Was the difference between the two tutors just a matter of charisma? No. As I was learning how to teach on the RSA Cert course, I realized the difference was *skill*. Skill that had been obtained through training and practice. Both tutors were experts in their field, but one actually knew *how to teach*. She had a lesson plan. She was prepared. She knew what she was doing and *why*. And the end result was astonishing. (That great teacher, of course, had an ELT background.)
I survived the RSA Cert -- just. It is now known as the CELTA (Certificate in English Language Teaching to Adults) and is run by the University of Cambridge. I don't know whether it still has the army boot camp intensity, but I can tell you this:
It was without doubt the most important educational experience of my life.
I wasn't anywhere near being a perfect teacher after the course, but it gave me a frame of reference that showed me what I needed to do to become a better one. Unknown unknowns became known unknowns. And later, when I taught and was popular it was because I was teaching in ways that I believed were effective based on a good knowledge of theory and practice, not just because I could get on well with the class.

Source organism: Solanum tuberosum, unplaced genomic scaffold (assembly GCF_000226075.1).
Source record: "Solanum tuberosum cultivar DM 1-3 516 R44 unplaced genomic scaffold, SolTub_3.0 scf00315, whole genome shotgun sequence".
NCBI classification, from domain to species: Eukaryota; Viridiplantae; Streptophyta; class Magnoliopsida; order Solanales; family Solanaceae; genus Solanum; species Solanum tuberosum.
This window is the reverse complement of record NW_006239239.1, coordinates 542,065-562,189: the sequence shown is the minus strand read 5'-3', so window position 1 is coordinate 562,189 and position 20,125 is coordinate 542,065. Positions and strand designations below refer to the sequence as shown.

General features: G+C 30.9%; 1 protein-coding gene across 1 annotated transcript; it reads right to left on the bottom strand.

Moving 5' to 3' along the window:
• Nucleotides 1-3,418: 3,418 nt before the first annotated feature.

...And this all brings me back to Japan. A country where English teachers "knowing how to teach" is given scant regard. It saddens me greatly. The government sets the bar extremely low by importing JETs who (mostly) have no idea what they are doing to teach with Japanese teachers who (mostly) have no idea what they are doing. Given this, how can we blame the eikaiwa chains for low standards when they are only following the official lead?
It is my strong belief that the most effective thing that can be done to improve the standard of English in Japan is to provide proper training for teachers of English both Japanese and non-Japanese. Over the coming year, ELTNEWS.com will be looking at this issue (along with the others mentioned in the previous editorial) and will do what it can to foster positive change.
Next month: I will give more details on what I think needs to be done to bring about a teacher training revolution in Japan and why. In the meantime, I'd love to hear your thoughts on teacher training and any experiences, good or bad, you've had on training courses.